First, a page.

fields as you climb up. However the upper reaches of
Chandragiri are dry and uninhabited. Be sure to take plenty
Nagarjun: It is named after a famous sage. There is a
stupa at the top and the forest is well known for its animal
life. Controlled by the army, the animal life is protected
here and the forest is also known as the Queen’s forest.
Leopard, birds, deer, Squirrels and other animal species may
be seen and the hill tracks are perfect for mountain biking
Shivapuri: Shivapuri provides most of the water to
the Kathmandu valley and among the hills, it is closest to
the Himalaya. The wildlife sighting here is also excellent
as the park has its access to wider lands and areas behind
Kathmandu valley. You may wish to visit the Buddhist
monastery set high on the hills.
Dhulikhel: The old Newari town lies beyond the
eastern rim of the valley with comfortable lodging for
extended trips. Mountain bikers will appreciate the root
that takes them up to Dhulikhel, to Namobuddha Shrine, and
down to the old town of Panauti. The ride can be completed
in one day.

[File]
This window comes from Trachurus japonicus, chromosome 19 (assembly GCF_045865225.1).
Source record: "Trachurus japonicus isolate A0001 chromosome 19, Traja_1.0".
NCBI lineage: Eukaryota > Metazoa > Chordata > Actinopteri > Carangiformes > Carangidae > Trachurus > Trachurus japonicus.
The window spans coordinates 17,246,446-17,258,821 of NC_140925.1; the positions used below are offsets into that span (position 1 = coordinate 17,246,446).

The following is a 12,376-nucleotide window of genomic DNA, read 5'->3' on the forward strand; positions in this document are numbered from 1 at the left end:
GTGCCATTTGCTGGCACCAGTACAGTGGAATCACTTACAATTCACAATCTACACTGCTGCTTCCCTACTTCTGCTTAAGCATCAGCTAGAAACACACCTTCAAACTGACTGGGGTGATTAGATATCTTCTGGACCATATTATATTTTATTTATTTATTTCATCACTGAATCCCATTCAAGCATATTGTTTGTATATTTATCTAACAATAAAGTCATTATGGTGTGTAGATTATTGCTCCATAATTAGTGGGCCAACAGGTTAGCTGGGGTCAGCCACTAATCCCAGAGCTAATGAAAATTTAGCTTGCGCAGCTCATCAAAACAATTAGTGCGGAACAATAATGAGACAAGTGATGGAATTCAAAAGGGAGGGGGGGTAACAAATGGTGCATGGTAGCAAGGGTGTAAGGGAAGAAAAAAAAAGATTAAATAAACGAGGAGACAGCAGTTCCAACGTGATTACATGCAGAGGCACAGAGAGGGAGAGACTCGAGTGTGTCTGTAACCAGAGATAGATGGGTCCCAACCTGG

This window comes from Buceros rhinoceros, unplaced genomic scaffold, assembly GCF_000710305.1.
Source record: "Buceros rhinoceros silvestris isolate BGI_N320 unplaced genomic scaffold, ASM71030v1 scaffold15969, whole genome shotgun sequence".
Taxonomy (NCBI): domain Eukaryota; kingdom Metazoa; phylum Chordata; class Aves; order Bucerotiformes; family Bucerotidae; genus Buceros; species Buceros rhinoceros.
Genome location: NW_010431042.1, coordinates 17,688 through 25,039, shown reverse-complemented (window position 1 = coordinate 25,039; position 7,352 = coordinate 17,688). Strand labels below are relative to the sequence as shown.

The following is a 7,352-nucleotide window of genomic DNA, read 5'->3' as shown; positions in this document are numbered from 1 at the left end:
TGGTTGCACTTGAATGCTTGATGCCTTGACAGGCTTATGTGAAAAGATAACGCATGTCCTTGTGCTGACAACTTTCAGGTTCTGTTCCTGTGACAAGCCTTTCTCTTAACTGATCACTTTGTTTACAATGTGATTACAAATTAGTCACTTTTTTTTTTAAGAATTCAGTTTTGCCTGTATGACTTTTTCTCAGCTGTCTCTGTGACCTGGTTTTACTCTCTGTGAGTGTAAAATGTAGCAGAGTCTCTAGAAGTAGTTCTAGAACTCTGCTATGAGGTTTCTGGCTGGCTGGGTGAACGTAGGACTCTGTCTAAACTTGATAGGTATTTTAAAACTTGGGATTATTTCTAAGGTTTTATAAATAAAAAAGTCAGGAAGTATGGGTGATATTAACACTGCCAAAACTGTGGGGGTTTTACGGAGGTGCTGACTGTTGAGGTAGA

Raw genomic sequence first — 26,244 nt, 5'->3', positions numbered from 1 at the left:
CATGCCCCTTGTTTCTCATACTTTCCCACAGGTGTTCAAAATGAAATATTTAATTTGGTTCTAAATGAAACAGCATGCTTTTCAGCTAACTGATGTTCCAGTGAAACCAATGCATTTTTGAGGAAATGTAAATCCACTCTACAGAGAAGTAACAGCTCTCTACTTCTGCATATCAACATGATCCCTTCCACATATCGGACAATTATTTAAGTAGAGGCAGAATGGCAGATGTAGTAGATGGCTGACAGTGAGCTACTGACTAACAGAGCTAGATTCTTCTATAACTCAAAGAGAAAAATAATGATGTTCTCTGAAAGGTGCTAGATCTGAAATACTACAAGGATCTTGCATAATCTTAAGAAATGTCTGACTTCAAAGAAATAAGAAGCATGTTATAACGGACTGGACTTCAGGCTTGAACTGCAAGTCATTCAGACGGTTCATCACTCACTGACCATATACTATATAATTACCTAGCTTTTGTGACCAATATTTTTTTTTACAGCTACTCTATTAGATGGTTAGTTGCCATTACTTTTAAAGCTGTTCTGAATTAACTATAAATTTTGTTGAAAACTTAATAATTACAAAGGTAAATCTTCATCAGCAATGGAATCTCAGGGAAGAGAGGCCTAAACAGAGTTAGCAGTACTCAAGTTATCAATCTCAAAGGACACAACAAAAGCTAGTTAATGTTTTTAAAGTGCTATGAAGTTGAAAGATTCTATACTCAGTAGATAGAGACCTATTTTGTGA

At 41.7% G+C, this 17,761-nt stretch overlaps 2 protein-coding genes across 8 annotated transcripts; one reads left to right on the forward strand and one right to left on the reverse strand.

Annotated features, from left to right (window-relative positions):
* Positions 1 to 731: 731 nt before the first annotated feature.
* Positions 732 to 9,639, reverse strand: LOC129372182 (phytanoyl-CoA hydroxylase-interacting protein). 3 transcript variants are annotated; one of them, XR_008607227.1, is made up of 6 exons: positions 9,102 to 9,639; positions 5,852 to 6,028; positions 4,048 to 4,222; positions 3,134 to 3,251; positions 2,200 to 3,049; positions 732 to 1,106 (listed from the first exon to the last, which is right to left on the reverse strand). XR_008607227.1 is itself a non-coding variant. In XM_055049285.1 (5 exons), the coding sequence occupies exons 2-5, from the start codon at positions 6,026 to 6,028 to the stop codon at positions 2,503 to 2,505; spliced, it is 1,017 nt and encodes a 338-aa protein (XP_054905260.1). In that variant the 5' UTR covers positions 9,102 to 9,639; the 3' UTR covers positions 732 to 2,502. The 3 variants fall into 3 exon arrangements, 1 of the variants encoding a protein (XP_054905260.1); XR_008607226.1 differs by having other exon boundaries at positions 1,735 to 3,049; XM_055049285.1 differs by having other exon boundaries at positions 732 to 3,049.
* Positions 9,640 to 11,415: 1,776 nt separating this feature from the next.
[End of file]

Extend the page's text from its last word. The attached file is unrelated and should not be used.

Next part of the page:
Sankhu: Sankhu is the sleepy town beneath the Gum
Bihaar religious complex. Within the complex is the temple
of Bajra Yogini built in 17th century. The area has been
important religious site since the 4th century and has
excellent bird and wood life as well as charming monkeys and
pigeons in the temple area. Visitors may wish bike up to
Nagarkot and come down biking Sankhu.
If Kathmandu is the cultural hub of Nepal, Pokhara is its
center of adventure. An enchanting city nestled in a
tranquil valley; it is the starting point of many of Nepal's
most popular trekking and rafting destinations. The
atmosphere in the shores of Phewa lake is one of the excited
vitality as hipster backpackers crowds the many bars and
restaurants exchanging recommendations on the guest houses
and view points both by the lake and above the clouds.
Pokhara is the place of remarkable natural beauty.
The serenity of the Phewa Lake and the magnificence of
fishtailed summit of Macchhapuchhre (6,977m) rising behind
it create an ambience of peace and magic. At an elevation
lower than Kathmandu, it has much more tropical feel to it ,
a fact well appreciated by the beautiful diversity of
flowers which prospers its environs. Indeed, the valley
surrounding Pokhara is home to thick forest, gushing rivers,